First a word about bar Kamtza from Destruction of the Temple story as we leave Tisha b’Av. He was not just some guy who fell afoul of the party host – he was a malicious, self-hating Jew and extremely dangerous informer. Does that change the meaning of the story?
Chapter 22, Mishnas 3, 4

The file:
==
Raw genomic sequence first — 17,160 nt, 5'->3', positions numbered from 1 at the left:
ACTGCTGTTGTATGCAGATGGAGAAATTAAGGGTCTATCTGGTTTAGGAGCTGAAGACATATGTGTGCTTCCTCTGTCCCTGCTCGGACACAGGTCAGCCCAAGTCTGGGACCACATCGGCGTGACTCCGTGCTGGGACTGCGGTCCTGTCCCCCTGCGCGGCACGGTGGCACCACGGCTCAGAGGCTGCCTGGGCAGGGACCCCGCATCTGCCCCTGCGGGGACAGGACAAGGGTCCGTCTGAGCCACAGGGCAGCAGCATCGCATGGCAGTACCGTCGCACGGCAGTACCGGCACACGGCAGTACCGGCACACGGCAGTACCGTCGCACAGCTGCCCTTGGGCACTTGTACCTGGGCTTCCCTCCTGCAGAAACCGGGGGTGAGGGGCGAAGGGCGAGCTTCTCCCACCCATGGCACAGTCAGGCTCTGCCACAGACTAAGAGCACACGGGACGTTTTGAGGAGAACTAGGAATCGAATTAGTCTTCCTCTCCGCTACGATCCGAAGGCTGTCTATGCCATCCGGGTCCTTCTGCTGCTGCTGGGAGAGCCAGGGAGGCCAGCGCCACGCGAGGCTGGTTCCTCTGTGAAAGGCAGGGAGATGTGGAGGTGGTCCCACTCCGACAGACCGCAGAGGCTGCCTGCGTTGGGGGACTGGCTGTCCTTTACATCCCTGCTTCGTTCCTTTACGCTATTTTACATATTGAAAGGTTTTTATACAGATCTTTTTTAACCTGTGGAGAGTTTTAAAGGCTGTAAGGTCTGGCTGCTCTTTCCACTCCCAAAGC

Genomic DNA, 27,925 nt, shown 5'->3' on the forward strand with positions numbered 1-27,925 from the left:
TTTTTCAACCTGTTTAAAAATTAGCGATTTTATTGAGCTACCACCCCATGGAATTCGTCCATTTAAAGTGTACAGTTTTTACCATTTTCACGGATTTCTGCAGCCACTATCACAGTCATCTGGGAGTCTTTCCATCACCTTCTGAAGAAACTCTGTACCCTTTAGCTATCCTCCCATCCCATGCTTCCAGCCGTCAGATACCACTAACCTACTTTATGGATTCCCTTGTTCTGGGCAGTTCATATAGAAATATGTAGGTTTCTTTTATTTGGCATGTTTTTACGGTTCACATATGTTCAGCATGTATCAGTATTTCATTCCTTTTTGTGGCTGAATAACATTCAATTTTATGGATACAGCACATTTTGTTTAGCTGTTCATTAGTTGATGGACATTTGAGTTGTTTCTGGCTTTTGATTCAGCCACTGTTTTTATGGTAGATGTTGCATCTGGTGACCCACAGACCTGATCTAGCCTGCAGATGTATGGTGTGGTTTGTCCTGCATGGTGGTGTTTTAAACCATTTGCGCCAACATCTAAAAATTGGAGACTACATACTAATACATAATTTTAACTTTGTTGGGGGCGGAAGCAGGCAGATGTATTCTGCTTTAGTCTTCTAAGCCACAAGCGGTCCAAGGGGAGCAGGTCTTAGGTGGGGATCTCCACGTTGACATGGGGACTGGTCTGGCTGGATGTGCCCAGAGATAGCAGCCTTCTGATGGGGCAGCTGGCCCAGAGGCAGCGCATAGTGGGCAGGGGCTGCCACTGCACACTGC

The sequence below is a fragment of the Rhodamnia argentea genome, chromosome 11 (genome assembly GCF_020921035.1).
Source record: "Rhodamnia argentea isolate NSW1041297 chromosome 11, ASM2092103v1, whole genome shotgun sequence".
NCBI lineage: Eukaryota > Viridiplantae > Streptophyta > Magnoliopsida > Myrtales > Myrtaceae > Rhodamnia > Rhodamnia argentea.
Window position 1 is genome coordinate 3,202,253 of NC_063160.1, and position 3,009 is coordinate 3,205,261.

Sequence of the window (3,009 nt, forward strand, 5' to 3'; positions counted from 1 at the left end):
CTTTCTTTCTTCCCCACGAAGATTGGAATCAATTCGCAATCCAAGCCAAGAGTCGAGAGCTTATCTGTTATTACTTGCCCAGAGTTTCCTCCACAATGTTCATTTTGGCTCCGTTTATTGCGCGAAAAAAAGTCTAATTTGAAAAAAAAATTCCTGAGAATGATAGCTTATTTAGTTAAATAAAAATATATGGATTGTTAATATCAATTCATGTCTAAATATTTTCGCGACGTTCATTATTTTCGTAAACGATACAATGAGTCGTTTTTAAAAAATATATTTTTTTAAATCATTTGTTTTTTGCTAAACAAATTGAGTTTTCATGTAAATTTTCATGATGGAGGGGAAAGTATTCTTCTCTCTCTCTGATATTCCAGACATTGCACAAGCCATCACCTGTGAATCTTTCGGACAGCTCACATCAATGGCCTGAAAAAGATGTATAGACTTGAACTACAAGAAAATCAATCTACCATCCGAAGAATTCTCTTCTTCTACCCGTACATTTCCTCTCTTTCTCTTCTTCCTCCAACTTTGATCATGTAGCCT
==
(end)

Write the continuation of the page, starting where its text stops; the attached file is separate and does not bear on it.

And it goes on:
We may not create a new opening in a wine “barrel” (really a large clay jug), but we may lop off the top with a sword on Shabbos, as a show of generosity that we’re finishing the whole thing. Good news for me, because I like to saber the top off champagne bottles a la Napoleon’s cavalry officers! (How to video coming soon.) We may not, however, use a spear to poke a new hole in the clay barrel. We may insert an existing reed as a straw, but we may not cut a new reed. We may not use a myrtle leaf as a spout on Shabbos let we come to create an actual spout or cut a leaf from a tree, which would be a violation of “harvesting.” Rav would not sit on felt carried out by his young students via the device of wearing it as a cloak, but the reason was that he did not want to sit on felt while his colleague-disciples Rav Kahana and Rav Asi sat on the floor. If one’s cloak gets soaked while he’s walking on the road, he may wear it until he gets where he’s going. Previously the Sages ruled that he could then spread it out in the sun, as long as the public wasn’t watching, lest they think he’s “laundering on Shabbos.” Rav later reversed this ruling to hold like the minority opinions of Rabbis Elazar and Shimon in this mishna, establishing the key principle that actions which are prohibited due to appearance of impropriety in public remain prohibited even in private.